The Washington Post
Prosecutor: Cellphone video links teen to slaying of man in wheelchair
A D.C. prosecutor played a chilling cellphone video in court Wednesday that she argued shows a 15-year-old pointing a gun out the window of a stolen car just before he fatally shot a man sitting in a wheelchair outside his Northeast Washington home.
The video is key to prosecutors’ case against the teen, who was arrested and charged Tuesday with first-degree murder while armed and more than a half-dozen other criminal offenses in connection with the Jan. 18 fatal shooting of Devin Brewer, 19. The new evidence emerged during a more than three-hour hearing.
Though defense attorneys argued the video did not clearly show the 15-year-old — and that it came from a shared cellphone — D.C. Superior Court Magistrate Judge Sherri Beatty-arthur ordered the teenager to be committed to the city’s Department of Youth Rehabilitation Services until trial. Through his defense attorney, public defender Taylor Dodson, the teen entered a plea of “not involved.”
The Washington Post generally does not identify juveniles charged with crimes unless they are charged in adult court, and The Post was permitted to attend the hearing virtually on the condition that the identity of the teen — who is charged as a juvenile — was not made public.
The video, which lasted just over two minutes, was played twice for the judge. D.C. police detective Kiernan Speight testified that it had been retrieved from the teen’s cellphone, though the teen’s defense said that was far from proven.
During the video recording, the cellphone appears to be placed in the passenger seat and is recording the driver. Speight said that driver was the teen, talking to himself.
“Got them Heights. Spinning in the Heights,” the driver says. Speight told the judge that “Heights” is slang for the Lincoln Heights neighborhood, where Brewer was killed. Police believe the teen was in an ongoing feud with gangs in that area.
At one point in the video, the camera shows the dashboard and a clock displaying 7:58 p.m.
Seconds later, a black gun is pointed through the passenger window, and two muffled gunshots can be heard — though the camera at that point is not on the weapon. The detective testified that the city’s Shotspotter recorded the gunshots at 7:59 p.m.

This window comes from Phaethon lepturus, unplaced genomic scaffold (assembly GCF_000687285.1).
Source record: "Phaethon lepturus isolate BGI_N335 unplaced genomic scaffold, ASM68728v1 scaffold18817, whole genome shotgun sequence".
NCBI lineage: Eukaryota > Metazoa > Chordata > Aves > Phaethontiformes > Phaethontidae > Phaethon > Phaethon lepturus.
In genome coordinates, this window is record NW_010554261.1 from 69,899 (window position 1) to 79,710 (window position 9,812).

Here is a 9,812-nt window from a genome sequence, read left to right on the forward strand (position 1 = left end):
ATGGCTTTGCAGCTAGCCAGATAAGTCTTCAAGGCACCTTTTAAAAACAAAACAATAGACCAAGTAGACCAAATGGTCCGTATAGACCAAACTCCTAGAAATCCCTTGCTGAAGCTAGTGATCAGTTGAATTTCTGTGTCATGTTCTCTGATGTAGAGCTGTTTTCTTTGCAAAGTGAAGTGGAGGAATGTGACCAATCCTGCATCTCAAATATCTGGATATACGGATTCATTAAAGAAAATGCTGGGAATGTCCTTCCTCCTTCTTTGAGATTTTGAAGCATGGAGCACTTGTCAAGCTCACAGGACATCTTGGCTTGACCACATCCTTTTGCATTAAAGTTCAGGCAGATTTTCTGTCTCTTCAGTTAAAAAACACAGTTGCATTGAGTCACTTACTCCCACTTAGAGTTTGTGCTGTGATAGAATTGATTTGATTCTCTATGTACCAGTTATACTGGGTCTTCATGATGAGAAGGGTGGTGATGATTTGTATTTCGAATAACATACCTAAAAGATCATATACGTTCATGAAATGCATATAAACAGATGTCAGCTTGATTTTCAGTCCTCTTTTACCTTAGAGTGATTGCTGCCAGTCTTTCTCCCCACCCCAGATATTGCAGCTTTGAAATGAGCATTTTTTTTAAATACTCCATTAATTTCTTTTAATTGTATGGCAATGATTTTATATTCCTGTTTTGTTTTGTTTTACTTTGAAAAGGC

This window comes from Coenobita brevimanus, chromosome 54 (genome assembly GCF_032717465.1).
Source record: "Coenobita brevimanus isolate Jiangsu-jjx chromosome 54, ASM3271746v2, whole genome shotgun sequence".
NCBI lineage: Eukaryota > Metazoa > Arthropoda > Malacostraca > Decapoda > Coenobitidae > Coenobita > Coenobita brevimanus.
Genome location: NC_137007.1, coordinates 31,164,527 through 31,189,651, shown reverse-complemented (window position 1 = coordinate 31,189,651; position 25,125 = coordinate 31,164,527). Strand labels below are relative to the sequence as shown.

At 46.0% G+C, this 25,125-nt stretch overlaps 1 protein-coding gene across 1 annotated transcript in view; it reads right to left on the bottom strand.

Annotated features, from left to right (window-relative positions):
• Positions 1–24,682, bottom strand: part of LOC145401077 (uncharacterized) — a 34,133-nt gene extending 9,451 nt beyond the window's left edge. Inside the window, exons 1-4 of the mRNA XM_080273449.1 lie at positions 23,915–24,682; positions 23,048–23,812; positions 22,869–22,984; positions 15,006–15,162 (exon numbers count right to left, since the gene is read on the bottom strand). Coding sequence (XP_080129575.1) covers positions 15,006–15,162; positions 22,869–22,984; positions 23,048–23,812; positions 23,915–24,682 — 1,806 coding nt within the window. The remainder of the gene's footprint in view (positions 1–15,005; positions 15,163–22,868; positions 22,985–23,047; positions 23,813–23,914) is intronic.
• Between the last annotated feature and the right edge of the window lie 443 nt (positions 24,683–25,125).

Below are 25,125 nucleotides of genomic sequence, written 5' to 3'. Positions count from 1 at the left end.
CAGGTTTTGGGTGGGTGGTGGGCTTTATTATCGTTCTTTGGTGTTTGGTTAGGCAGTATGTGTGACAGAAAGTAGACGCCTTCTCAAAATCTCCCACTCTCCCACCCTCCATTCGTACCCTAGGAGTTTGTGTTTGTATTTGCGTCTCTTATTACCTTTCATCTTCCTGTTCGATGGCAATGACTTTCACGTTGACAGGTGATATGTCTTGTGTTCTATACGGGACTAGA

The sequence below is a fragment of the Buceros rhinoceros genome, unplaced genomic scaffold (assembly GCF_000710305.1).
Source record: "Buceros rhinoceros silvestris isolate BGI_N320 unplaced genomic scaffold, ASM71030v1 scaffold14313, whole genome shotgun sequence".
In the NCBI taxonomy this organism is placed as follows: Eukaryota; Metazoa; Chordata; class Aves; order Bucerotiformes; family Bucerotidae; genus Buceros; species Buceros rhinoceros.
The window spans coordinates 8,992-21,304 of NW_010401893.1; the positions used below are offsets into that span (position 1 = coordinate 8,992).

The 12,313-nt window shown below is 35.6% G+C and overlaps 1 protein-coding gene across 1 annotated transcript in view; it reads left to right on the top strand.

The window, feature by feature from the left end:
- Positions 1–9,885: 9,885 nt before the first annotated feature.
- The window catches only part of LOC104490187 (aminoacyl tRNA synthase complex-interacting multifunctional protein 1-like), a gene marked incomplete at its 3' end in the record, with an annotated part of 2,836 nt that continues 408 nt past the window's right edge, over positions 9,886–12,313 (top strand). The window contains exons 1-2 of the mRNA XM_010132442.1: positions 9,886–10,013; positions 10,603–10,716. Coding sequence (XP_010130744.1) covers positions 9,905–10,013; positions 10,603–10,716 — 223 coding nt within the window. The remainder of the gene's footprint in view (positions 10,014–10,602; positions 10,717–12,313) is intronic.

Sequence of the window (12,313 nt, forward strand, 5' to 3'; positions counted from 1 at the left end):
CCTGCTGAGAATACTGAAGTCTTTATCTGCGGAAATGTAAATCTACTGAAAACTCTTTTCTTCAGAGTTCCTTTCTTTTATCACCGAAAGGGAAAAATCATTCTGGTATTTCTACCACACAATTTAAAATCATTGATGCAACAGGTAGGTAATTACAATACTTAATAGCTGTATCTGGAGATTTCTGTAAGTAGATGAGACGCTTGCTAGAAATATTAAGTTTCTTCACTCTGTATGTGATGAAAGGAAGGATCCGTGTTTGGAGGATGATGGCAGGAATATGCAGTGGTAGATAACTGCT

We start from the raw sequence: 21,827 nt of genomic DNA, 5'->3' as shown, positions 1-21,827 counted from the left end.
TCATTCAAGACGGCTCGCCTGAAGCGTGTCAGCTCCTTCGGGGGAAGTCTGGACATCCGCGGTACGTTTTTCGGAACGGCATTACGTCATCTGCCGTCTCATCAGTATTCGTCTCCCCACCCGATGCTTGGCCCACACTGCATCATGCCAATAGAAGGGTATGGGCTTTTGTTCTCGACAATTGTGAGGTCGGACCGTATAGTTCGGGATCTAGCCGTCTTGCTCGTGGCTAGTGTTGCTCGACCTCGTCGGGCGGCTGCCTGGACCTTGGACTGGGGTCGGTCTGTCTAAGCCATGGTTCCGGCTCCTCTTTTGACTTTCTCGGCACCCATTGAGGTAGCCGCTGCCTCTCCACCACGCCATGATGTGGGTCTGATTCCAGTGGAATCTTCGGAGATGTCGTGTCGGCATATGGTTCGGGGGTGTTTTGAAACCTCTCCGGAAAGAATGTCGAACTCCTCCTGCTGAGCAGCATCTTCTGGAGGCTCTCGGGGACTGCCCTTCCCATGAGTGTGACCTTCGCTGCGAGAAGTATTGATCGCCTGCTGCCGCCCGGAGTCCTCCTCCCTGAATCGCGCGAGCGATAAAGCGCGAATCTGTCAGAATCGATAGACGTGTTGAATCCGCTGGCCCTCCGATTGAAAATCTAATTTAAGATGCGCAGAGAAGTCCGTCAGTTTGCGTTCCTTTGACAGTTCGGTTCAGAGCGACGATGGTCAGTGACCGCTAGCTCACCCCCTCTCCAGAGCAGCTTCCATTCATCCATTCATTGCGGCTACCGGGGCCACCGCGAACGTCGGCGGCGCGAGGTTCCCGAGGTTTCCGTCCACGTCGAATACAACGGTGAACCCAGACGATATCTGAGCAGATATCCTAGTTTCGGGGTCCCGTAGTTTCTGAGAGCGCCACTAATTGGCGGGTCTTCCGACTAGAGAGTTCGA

Someone then grabs the camera and looks into the phone, his masked face captured on a frame that freezes. Only the person’s eyes and lower forehead are visible. Speight said detectives believe that person is the teen.
Speight testified the teen’s eyes and eyebrows were distinctive, and the judge seemed to agree.
The detective said police also found in the phone text messages that they believe show the teen bragging about the killing to a young girl. In one message, the teen says he “bagged” Brewer, using a nickname for him. When the girl asks how, the youth writes that he “shot” him, the messages show.
Dodson, the teen’s defense attorney, argued there were no eyewitnesses or DNA evidence connecting the teen to Brewer’s killing, and two of police’s key cooperators had their own criminal cases in which they are seeking leniency in exchange for information.
She argued that at least two other people had access to the teen’s cellphone.
Beatty-arthur acknowledged there were some “challenges” with the credibility of the two people who told police the teen killed Brewer, and conceded that other individuals could have had access to the teen’s cellphone. But she credited the cellphone video and the text message evidence in ordering the teen detained.
Law enforcement officials have told The Post that police also suspect the teen in the fatal shooting of 39-year-old Timothy Stewart, who was killed four days after Brewer as he was walking to a store in Northeast Washington.
The teen was charged in June with 14 offenses not connected to the killings, including armed carjacking, armed robbery and receiving stolen property, and later pleaded guilty to lesser charges, according to information reviewed by The Post.
The teen is scheduled to be sentenced in that case on July 28.